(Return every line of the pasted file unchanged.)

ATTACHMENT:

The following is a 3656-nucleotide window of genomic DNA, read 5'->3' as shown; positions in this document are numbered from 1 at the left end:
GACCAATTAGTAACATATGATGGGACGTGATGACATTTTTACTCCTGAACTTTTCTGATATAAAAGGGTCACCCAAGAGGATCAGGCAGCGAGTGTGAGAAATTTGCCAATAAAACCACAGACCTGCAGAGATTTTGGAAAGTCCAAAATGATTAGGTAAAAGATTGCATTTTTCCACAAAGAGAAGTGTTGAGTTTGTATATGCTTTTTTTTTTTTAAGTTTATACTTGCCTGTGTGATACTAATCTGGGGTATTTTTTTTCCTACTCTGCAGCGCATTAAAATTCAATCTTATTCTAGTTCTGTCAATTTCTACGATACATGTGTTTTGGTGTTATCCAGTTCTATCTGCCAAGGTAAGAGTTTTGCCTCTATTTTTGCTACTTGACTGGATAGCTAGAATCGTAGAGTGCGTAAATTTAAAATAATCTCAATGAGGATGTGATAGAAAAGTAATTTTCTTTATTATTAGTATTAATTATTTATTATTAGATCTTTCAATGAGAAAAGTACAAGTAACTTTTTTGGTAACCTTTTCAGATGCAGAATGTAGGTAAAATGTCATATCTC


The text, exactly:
The following is a 3656-nucleotide window of genomic DNA, read 5'->3' as shown; positions in this document are numbered from 1 at the left end:
GACCAATTAGTAACATATGATGGGACGTGATGACATTTTTACTCCTGAACTTTTCTGATATAAAAGGGTCACCCAAGAGGATCAGGCAGCGAGTGTGAGAAATTTGCCAATAAAACCACAGACCTGCAGAGATTTTGGAAAGTCCAAAATGATTAGGTAAAAGATTGCATTTTTCCACAAAGAGAAGTGTTGAGTTTGTATATGCTTTTTTTTTTTTAAGTTTATACTTGCCTGTGTGATACTAATCTGGGGTATTTTTTTTCCTACTCTGCAGCGCATTAAAATTCAATCTTATTCTAGTTCTGTCAATTTCTACGATACATGTGTTTTGGTGTTATCCAGTTCTATCTGCCAAGGTAAGAGTTTTGCCTCTATTTTTGCTACTTGACTGGATAGCTAGAATCGTAGAGTGCGTAAATTTAAAATAATCTCAATGAGGATGTGATAGAAAAGTAATTTTCTTTATTATTAGTATTAATTATTTATTATTAGATCTTTCAATGAGAAAAGTACAAGTAACTTTTTTGGTAACCTTTTCAGATGCAGAATGTAGGTAAAATGTCATATCTC